A R C H I V E S
Madinat al-Muslimeen Islamic Message Board
|from AMJ: sen hagel op-ed|
|07/21/02 at 21:04:00|
|a message i received from american muslims for jerusalem:|
In the Name of God, the Most Compassionate, the Most Merciful
AMERICAN MUSLIMS FOR JERUSALEM
Thank Senator Hagel for Washington Post Op-ed "We Shouldn't Make
Arafat the Issue"
The following op-ed, written by Senator Chuck Hagel (R-NE), appeared in the
Washington Post this Friday July 19th. It is a balanced piece that criticizes the
demand for a change in Palestinian leadership and urges a focus on the core issues
of occupation and settlements. Please take a minute to call or email Senator Hagel
and thank him. Also consider sending a copy of the piece to your own Senators and
Representatives and encouraging them to echo Senator Hagel's words.
The Honorable Chuck Hagel
United States Senate
248 Russell Senate Office Bldg.
Washington, D.C. 20510
To send the Senator an email visit: http://hagel.senate.gov/email/contact.html
We Shouldn't Make Arafat the Issue
By Chuck Hagel
Friday, July 19, 2002; Page A27
The most powerful force for the future of the Middle East is the next generation of
Arabs and Muslims. America cannot afford to stand by and allow these young people
to grow up hating us. Nor can Israel.
We are now faced with a unique moment to reach out to this generation and build a
future with them. That is perhaps the surest thing America can do to help provide a
secure future for Israel and hope for the Palestinian people. To do this, the United
States must avoid policies that isolate us in the world community. We face both
opportunity and risk, but there is no other option.
Young Palestinians need to see their future in a peaceful, fully functioning state
with economic opportunities and democratic institutions. If they do not, and instead
see violence and destruction as the only way forward, the long-term consequences
will be great. We could lose the next generation of Arab and Muslim youth and the
future of the Middle East to radical politics and anti-Americanism.
Such a development would destabilize our allies, including Israel, and threaten
relationships vital to America's global interests.
This is all the more reason why we cannot hold the Middle East peace process
hostage by making Yasser Arafat the issue. The United States cannot excuse Arafat
for his failings as a leader, his complicity in terrorism, and his inability to make
the tough choices for peace. The Palestinian people and our friends in the Arab
world have paid the price for Arafat's corruption, intrigues and limitations. They
know their future does not lie with Arafat.
But if we are serious about reform in the Palestinian Authority, then we must
allow the Palestinians and the Arabs to deal with Arafat. Credible alternative
Palestinian leadership will not step forward in response to a perceived
American-Israeli demand for Arafat's removal. Change must come from within.
America must understand that the Arab world sees this as a Palestinian identity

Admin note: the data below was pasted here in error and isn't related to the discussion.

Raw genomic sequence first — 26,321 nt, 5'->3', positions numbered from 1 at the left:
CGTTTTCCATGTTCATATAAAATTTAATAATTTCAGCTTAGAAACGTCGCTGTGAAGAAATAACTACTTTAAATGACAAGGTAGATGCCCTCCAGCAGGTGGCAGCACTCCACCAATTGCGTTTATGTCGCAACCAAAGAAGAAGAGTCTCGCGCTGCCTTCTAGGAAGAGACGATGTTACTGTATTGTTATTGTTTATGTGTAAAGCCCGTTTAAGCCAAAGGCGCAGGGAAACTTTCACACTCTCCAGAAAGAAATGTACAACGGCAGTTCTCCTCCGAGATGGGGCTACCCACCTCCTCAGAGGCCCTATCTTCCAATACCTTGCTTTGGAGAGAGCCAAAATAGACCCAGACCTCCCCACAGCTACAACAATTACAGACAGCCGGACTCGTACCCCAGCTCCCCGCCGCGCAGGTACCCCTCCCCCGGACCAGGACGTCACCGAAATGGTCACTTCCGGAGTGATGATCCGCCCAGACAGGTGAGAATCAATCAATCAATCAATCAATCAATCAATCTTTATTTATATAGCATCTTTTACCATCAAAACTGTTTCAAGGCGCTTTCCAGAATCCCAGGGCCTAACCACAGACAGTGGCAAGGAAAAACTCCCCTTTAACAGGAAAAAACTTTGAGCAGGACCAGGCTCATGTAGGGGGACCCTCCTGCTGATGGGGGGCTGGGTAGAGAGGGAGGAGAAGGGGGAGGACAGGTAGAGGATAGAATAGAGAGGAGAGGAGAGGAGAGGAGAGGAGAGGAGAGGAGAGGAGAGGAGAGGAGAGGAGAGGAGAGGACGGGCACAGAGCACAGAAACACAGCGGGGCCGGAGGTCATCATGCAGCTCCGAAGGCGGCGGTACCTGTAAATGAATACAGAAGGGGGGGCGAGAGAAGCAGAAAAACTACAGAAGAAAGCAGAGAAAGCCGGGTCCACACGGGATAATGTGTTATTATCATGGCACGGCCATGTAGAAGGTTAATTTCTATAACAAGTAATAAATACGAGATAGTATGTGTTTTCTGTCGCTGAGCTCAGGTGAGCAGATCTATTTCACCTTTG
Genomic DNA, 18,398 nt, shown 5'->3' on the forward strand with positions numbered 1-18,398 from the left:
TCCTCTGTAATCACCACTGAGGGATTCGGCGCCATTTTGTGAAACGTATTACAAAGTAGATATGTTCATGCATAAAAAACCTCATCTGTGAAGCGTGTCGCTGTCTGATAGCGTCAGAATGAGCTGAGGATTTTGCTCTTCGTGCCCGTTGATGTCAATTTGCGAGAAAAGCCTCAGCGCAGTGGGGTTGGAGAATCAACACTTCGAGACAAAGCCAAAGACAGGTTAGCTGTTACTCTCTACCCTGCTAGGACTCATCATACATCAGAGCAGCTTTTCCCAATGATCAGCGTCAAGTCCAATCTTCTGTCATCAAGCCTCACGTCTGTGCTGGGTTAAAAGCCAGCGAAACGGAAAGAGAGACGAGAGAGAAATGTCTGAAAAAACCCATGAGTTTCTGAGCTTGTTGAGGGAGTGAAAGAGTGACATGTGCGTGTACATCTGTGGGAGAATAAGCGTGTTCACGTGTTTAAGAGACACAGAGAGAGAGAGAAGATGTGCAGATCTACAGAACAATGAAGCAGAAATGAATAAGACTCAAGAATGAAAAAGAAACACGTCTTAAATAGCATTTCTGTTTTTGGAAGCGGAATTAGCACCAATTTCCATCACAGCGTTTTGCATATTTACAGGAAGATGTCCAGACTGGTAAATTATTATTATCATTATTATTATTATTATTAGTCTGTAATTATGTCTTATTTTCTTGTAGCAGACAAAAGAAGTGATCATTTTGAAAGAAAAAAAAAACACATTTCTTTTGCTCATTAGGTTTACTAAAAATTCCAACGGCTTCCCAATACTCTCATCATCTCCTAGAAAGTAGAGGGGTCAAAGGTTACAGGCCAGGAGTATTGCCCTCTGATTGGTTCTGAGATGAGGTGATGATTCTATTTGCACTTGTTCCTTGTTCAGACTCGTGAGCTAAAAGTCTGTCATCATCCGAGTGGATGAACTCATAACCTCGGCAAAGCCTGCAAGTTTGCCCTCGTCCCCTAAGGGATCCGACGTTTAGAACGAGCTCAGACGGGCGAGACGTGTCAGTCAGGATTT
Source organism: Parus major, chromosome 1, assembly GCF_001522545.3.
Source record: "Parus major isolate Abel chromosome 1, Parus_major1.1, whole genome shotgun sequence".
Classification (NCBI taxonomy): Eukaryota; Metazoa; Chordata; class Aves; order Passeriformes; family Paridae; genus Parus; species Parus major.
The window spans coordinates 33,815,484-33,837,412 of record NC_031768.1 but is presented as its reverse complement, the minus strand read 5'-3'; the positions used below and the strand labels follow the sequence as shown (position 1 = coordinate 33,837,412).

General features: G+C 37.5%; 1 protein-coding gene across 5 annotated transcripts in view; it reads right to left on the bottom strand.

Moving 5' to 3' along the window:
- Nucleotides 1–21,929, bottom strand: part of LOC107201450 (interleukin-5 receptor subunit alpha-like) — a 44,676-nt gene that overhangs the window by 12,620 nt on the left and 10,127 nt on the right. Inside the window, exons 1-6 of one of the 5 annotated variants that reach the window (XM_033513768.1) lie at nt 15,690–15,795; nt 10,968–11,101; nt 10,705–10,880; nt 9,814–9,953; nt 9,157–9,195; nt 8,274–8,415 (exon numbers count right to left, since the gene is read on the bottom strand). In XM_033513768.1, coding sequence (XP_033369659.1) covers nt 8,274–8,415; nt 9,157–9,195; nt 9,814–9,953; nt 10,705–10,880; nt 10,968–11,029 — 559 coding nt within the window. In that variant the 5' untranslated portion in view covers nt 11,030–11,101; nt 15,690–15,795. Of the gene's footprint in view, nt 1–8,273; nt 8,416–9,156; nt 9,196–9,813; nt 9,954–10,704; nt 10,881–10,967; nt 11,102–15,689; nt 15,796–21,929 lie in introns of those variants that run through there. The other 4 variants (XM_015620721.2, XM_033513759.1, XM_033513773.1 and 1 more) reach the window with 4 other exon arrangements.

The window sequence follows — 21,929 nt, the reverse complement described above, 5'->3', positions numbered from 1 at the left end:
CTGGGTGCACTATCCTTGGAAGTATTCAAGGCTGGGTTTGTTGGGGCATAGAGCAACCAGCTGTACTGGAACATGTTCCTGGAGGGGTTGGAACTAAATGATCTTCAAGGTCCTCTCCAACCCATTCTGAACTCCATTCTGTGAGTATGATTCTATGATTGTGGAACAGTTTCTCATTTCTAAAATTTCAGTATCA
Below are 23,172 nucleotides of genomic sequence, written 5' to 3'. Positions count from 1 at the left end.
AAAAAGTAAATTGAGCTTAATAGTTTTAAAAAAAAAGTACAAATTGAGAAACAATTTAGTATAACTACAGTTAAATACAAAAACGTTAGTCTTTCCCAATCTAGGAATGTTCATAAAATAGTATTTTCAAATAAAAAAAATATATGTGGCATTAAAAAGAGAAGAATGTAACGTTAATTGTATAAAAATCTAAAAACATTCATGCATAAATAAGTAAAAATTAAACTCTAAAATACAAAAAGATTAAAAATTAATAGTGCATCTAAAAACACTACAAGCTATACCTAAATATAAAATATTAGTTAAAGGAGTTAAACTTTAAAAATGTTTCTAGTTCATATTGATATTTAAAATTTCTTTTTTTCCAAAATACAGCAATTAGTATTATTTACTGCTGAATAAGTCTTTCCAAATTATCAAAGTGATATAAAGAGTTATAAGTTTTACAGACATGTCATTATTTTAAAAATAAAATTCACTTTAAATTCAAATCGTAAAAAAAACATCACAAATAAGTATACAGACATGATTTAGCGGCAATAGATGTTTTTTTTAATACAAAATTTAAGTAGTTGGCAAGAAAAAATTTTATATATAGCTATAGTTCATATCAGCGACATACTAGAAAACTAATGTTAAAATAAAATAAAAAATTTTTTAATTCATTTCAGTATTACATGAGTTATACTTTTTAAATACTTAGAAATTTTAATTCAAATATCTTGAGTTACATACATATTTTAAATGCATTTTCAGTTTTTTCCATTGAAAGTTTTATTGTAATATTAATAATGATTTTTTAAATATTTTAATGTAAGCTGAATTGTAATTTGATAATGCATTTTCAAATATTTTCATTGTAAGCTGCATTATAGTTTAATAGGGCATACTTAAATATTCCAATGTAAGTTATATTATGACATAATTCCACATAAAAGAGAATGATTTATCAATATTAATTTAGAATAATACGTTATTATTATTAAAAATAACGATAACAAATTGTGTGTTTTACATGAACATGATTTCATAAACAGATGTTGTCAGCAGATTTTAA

issue -- not an Arafat issue. When we allow Arafat to become the issue in the Arab
world, we take away from the Palestinian people and Arab leadership their options
in dealing with Arafat their way. This undercuts reform and further polarizes and
radicalizes Palestinian politics. We give the extremists an issue that we need not
The United States must lead a diplomatic process to break the endless cycle of
violence and get to the end game -- an independent Palestinian state and security
for Israel. We cannot wait until Palestine is a full-blown Jeffersonian democracy
before getting on with a peace process.
Israel must take steps to show its commitment to peace. This does not mean giving
up or limiting its right to self-defense against terrorism. But Palestinian
reformers cannot promote a democratic agenda for change while both the Israeli
military occupation and settlement activity continue.
The international and regional constellation is with us. The program of the
"Quartet" (United States, European Union, Russia and the U.N.) and the Arab
League peace plan provide the context for a new consensus on Arab-Israeli peace.
Our objectives need to be clear and firm, with the diplomatic flexibility to
America's efforts toward peace and reform in the Middle East must be accompanied
by policies and programs promoting greater political and economic liberalization
in the Arab and Muslim worlds. The proliferation of radical politics stems from
the absence of democratic institutions.
American leadership over the coming weeks and months will help determine the
direction of politics in the Middle East for the next generation. We have an
opportunity to lead the region into a new era of peace and democratic transition.
The task is difficult and complicated, and will remain so. If we falter, or opt out
for whatever reason, the security of the United States and our allies will be
jeopardized for a generation. This is not the kind of world I want my 9-year-old
and 11-year-old to inherit.
The writer is a Republican senator from Nebraska.
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